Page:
And then, a few hours later, I checked my instagram and found this..."He looks like he has a lip tie from this picture. Seeing a specialist would probably be helpful. My son had a lip tie and it caused so many issues, from gas to not getting full. His dad also has one and it created a gap between his teeth." 

Oh my goodness!   WHAT I thought, is a lip tie? I had never even heard of a lip tie.

More comments flooded in....

Did you check him for a lip tie? ..then another "Have you had him checked for a lip tie by any chance? Looks like he may have one from this pic. I know that can cause fussiness as well." Then another, "Has he been checked for a lip tie? My daughter had one and was miserable acting (tons of screaming) until we had it reversed by laser. It can cause reflux, gas etc." 

Ford was asleep and for the first time I anxiously waited for him to wake up. I googled lip ties for hours. I thought there's no way he could have one. He was looked over at the hospital and he's been seen by two specialists and our primary care doctor multiple times. Someone would have obviously checked for it.  

The moment he woke up I opened his mouth and OMG!!! THERE'S A LIP TIE!!!

It all made sense. EVERYTHING came crashing together along with a wave of anger and guilt. I knew I would never get that time back with him. And all of these doctors...how could they possibly over look such an obvious thing??  

After being up all night, I needed answers. I showed up at my primary care doctor unannounced. It was immediately confirmed. I couldn't see our regular doctor,  but another doctor at the practice examined Ford. "Yeah, it looks like he has a lip tie." That was it??  She didn't seem very concerned. Should I see a specialist? The doctor basically shrugged her shoulders and said since he's gaining weight I shouldn't worry.  What?? Weight? That's all you care about? What about the fact my baby is in constant pain?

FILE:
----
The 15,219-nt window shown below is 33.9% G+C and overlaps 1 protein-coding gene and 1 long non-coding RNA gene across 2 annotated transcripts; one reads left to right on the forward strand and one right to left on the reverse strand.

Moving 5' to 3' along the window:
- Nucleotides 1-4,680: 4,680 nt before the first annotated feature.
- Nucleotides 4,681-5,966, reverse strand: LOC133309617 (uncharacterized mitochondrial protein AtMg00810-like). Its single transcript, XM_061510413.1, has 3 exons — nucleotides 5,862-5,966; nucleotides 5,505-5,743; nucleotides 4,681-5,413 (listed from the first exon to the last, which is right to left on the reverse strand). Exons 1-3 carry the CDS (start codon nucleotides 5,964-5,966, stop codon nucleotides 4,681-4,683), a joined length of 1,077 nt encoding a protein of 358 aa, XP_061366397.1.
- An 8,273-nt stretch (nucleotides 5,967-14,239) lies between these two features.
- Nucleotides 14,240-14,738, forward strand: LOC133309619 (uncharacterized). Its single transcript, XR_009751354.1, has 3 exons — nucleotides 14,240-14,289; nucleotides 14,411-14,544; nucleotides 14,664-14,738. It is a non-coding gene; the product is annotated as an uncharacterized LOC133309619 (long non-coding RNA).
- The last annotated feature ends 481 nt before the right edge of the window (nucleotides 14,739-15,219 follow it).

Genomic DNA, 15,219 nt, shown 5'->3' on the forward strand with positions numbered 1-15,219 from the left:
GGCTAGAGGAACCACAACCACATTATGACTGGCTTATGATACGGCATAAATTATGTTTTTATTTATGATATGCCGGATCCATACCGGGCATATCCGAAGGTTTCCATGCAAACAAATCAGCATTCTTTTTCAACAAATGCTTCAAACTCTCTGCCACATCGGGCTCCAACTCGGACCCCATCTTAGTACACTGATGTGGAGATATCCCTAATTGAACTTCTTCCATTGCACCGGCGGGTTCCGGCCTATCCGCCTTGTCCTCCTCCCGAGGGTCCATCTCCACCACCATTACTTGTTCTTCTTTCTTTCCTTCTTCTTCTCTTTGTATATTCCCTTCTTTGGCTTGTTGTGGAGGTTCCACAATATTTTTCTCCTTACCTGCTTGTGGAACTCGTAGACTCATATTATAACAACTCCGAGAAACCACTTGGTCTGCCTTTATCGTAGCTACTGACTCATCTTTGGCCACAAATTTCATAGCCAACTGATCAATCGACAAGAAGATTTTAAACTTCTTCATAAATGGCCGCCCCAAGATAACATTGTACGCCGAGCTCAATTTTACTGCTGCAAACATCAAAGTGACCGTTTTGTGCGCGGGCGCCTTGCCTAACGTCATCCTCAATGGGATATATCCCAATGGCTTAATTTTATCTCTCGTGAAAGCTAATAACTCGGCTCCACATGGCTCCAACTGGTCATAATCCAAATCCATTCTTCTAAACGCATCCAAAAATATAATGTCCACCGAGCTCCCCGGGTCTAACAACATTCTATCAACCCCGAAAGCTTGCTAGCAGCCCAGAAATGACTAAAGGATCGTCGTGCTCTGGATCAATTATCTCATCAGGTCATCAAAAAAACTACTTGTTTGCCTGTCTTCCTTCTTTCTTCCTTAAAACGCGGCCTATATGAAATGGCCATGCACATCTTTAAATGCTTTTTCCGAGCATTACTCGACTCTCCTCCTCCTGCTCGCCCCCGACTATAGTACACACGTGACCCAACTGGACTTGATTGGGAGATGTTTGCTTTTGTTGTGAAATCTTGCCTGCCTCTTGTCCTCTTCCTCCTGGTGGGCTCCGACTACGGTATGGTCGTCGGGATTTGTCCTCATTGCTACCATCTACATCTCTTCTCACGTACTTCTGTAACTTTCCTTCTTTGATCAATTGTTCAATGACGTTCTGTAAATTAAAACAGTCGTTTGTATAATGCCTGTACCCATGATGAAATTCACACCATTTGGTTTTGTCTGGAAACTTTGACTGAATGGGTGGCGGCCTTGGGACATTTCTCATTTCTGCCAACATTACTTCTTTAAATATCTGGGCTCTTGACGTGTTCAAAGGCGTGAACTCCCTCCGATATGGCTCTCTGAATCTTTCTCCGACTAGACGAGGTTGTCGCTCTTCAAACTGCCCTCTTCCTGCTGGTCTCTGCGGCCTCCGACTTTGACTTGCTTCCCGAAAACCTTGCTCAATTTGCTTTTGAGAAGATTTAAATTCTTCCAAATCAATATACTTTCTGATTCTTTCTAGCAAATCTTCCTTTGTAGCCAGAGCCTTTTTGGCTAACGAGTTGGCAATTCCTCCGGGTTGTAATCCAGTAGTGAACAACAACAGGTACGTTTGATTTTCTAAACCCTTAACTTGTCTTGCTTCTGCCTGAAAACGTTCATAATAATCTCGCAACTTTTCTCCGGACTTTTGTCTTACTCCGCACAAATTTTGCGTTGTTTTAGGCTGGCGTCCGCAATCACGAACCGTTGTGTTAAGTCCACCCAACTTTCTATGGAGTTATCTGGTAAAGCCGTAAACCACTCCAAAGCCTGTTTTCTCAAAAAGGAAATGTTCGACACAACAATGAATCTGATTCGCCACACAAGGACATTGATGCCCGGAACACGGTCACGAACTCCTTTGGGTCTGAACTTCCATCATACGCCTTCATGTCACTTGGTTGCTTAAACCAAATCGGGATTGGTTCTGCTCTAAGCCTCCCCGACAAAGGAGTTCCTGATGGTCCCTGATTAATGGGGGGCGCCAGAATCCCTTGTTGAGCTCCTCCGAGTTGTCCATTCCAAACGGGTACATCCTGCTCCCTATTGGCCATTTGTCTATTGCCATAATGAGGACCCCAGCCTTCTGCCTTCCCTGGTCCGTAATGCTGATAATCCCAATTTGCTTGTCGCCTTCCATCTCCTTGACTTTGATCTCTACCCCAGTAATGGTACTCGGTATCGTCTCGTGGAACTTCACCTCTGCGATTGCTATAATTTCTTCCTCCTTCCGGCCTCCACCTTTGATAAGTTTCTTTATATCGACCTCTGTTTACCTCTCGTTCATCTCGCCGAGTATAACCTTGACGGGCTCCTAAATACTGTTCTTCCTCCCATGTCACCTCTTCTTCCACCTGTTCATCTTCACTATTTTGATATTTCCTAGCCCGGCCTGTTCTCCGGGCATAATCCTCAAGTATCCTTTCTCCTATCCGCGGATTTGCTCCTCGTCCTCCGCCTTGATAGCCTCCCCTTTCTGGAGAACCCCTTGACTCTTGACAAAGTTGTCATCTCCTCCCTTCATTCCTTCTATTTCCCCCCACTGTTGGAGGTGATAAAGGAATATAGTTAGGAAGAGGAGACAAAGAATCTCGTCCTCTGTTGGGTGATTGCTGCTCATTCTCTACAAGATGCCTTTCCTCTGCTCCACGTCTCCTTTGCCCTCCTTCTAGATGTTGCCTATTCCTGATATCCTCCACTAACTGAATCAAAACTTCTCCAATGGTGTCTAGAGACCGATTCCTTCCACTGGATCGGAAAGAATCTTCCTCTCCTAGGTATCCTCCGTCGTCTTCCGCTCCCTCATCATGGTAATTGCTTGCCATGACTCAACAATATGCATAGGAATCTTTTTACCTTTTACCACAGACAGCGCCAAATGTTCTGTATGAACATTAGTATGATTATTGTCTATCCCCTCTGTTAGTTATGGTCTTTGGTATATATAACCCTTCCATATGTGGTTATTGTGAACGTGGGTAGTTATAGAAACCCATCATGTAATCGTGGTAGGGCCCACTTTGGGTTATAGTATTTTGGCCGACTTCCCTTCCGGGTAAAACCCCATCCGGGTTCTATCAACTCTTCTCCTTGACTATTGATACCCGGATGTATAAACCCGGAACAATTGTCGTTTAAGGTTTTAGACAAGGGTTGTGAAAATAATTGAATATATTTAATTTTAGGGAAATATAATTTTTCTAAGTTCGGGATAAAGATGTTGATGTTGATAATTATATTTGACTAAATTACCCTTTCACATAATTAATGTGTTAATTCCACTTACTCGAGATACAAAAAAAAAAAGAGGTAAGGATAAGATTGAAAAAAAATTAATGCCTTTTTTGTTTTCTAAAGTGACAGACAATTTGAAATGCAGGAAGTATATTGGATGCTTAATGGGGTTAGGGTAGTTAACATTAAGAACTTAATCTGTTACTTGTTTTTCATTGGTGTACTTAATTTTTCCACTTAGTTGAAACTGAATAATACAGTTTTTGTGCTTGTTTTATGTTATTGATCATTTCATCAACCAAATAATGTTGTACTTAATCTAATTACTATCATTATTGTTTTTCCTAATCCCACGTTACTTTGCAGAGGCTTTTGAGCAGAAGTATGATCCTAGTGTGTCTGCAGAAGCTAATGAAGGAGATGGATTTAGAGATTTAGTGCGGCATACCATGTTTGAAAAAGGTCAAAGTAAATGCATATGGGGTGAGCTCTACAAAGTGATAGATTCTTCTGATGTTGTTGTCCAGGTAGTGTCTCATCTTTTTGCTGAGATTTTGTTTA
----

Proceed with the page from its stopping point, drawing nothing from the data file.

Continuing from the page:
I asked to see a specialist and was sent back to the ENT. That appointment didn't go so well either. "Yes, he has a lip tie and a little tongue tie. He's gaining weight so I wouldn't worry. Are you sure it's not reflux?"  NO!!!  I said I've been to a GI specialist and it's NOT reflux!! I  couldn't believe what I was hearing! "Are you sure?", he pressed.  "You should try reflux meds. And these lactation consultants are sending me way too many lip and tongue tied patients. They so over react." I felt like I was taking crazy pills. So many moms said their babies lip and tongue ties caused gas pain, fussiness and colic like symptoms. 

My next stop was to an oral surgeon. I couldn't believe I was having the exact same conversation. Since the baby was gaining weight, he advised it might be a good idea to wait a few years. Weight again seemed to be the only concern. He also gave me very incorrect information. He said if he did not stitch the muscle together after the lip tie, it would definitely reattach. He said he would have to put him under in the hospital to perform the procedure.  I left that appointment so upset! I immediately called my primary care doctor with whom I couldn't get an apt earlier that week. He said he has seen many babies in his practice who have had great experiences and never needed to be stitched or go under anesthesia. I was given such horrible misinformation.